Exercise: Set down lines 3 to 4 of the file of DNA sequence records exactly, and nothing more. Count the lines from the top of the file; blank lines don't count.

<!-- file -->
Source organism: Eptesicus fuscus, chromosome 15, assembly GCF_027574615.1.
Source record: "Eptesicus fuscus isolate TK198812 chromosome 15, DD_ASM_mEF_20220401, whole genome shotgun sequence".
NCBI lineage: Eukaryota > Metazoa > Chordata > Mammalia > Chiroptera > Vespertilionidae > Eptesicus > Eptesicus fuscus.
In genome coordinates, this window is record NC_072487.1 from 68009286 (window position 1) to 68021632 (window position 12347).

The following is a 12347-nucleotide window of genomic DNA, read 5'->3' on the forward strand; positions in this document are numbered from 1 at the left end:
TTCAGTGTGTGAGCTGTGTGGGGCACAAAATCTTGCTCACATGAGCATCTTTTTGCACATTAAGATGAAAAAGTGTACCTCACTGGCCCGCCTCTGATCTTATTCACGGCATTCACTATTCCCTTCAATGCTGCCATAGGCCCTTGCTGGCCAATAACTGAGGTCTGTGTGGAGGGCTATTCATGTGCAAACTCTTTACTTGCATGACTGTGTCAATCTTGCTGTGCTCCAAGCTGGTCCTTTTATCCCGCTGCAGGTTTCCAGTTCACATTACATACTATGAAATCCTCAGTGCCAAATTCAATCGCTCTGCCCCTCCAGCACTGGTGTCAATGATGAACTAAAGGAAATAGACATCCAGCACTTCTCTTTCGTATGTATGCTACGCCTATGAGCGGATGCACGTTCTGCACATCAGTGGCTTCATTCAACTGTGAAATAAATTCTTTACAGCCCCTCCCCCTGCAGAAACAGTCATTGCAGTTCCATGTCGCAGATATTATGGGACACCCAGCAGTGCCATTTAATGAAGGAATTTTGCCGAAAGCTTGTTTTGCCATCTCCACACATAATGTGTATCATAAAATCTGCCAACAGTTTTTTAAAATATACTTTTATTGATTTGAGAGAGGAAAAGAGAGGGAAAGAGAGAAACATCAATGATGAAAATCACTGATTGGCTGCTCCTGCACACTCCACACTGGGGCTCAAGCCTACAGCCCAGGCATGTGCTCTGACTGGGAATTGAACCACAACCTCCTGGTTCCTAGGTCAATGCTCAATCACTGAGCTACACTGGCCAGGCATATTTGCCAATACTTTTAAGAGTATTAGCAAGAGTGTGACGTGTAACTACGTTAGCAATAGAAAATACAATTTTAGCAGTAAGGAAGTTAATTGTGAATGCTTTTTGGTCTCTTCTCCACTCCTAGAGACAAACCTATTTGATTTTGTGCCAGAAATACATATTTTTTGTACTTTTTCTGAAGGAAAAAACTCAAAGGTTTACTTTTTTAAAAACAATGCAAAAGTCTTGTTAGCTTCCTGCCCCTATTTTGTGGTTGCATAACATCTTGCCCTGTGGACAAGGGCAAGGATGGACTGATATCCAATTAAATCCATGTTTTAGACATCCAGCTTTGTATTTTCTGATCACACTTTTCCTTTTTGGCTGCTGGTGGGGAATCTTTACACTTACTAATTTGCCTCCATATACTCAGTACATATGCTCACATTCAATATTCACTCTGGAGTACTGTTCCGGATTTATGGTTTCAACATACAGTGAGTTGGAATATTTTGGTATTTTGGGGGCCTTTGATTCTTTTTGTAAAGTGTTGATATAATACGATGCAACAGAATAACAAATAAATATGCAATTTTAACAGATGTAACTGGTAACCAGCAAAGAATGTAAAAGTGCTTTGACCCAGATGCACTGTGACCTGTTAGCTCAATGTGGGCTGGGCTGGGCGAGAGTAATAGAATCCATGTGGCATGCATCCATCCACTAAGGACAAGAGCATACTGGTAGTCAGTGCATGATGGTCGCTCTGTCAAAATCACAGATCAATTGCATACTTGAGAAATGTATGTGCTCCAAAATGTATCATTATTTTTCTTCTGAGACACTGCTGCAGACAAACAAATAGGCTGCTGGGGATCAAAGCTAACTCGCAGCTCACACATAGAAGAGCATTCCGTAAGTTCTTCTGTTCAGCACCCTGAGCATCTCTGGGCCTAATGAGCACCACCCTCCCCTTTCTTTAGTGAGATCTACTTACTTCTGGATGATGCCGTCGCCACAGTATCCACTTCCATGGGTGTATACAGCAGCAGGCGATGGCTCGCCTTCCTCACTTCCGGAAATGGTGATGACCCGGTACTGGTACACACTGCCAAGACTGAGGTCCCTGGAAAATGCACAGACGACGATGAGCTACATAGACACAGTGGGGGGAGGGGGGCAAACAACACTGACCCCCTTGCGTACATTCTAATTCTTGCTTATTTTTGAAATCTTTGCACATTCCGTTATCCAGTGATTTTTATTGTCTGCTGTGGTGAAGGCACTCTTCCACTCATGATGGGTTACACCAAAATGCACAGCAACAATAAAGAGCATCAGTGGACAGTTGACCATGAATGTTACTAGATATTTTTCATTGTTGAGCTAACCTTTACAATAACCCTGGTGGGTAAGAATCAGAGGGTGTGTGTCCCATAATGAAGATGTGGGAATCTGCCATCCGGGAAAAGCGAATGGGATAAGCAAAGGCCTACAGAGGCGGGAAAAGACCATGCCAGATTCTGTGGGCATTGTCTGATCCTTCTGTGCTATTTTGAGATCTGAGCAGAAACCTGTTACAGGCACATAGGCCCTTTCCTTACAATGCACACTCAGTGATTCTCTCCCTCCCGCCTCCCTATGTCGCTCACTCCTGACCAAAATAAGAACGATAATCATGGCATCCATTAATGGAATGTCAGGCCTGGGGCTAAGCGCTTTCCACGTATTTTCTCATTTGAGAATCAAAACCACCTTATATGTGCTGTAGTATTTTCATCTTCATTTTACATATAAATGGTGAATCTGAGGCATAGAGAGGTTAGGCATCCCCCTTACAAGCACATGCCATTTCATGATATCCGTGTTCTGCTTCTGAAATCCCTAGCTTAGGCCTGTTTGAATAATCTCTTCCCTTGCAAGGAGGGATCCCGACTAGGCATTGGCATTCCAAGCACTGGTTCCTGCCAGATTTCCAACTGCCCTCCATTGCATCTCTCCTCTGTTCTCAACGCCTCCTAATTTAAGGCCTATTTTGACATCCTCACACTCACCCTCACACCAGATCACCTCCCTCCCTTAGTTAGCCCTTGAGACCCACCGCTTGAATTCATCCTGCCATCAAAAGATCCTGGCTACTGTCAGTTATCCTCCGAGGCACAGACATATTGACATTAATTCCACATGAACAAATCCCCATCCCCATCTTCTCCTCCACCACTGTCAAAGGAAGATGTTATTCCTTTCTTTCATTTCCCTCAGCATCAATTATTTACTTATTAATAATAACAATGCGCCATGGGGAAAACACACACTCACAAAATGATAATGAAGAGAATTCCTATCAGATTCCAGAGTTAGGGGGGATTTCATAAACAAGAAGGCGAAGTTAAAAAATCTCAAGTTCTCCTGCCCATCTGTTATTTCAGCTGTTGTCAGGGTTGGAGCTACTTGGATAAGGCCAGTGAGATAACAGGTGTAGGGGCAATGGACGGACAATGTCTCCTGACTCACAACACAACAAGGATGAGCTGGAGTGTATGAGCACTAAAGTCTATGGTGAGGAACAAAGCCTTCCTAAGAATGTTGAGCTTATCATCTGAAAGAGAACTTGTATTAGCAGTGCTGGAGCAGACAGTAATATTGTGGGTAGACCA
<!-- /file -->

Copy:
NCBI lineage: Eukaryota > Metazoa > Chordata > Mammalia > Chiroptera > Vespertilionidae > Eptesicus > Eptesicus fuscus.
In genome coordinates, this window is record NC_072487.1 from 68009286 (window position 1) to 68021632 (window position 12347).